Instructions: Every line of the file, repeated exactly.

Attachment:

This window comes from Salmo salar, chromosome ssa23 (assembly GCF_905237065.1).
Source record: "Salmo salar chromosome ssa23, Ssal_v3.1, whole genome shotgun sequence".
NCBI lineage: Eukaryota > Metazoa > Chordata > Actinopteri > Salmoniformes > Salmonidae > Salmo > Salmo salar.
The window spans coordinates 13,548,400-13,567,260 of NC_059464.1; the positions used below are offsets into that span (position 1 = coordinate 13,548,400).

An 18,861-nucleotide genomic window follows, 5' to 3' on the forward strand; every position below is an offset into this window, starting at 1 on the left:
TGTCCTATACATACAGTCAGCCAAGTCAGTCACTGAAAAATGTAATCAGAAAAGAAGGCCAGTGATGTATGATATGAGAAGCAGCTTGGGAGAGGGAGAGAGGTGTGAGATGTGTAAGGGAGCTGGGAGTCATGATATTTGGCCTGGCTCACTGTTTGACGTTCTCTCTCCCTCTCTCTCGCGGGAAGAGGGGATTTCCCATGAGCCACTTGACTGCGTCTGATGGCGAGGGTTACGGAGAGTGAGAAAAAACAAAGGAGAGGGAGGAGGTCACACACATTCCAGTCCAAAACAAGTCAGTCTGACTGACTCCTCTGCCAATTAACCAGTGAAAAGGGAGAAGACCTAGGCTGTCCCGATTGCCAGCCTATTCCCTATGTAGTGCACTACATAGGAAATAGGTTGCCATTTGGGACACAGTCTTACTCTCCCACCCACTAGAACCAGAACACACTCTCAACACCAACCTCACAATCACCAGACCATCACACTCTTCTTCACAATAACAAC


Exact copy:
This window comes from Salmo salar, chromosome ssa23 (assembly GCF_905237065.1).
Source record: "Salmo salar chromosome ssa23, Ssal_v3.1, whole genome shotgun sequence".
NCBI lineage: Eukaryota > Metazoa > Chordata > Actinopteri > Salmoniformes > Salmonidae > Salmo > Salmo salar.
The window spans coordinates 13,548,400-13,567,260 of NC_059464.1; the positions used below are offsets into that span (position 1 = coordinate 13,548,400).

An 18,861-nucleotide genomic window follows, 5' to 3' on the forward strand; every position below is an offset into this window, starting at 1 on the left:
TGTCCTATACATACAGTCAGCCAAGTCAGTCACTGAAAAATGTAATCAGAAAAGAAGGCCAGTGATGTATGATATGAGAAGCAGCTTGGGAGAGGGAGAGAGGTGTGAGATGTGTAAGGGAGCTGGGAGTCATGATATTTGGCCTGGCTCACTGTTTGACGTTCTCTCTCCCTCTCTCTCGCGGGAAGAGGGGATTTCCCATGAGCCACTTGACTGCGTCTGATGGCGAGGGTTACGGAGAGTGAGAAAAAACAAAGGAGAGGGAGGAGGTCACACACATTCCAGTCCAAAACAAGTCAGTCTGACTGACTCCTCTGCCAATTAACCAGTGAAAAGGGAGAAGACCTAGGCTGTCCCGATTGCCAGCCTATTCCCTATGTAGTGCACTACATAGGAAATAGGTTGCCATTTGGGACACAGTCTTACTCTCCCACCCACTAGAACCAGAACACACTCTCAACACCAACCTCACAATCACCAGACCATCACACTCTTCTTCACAATAACAAC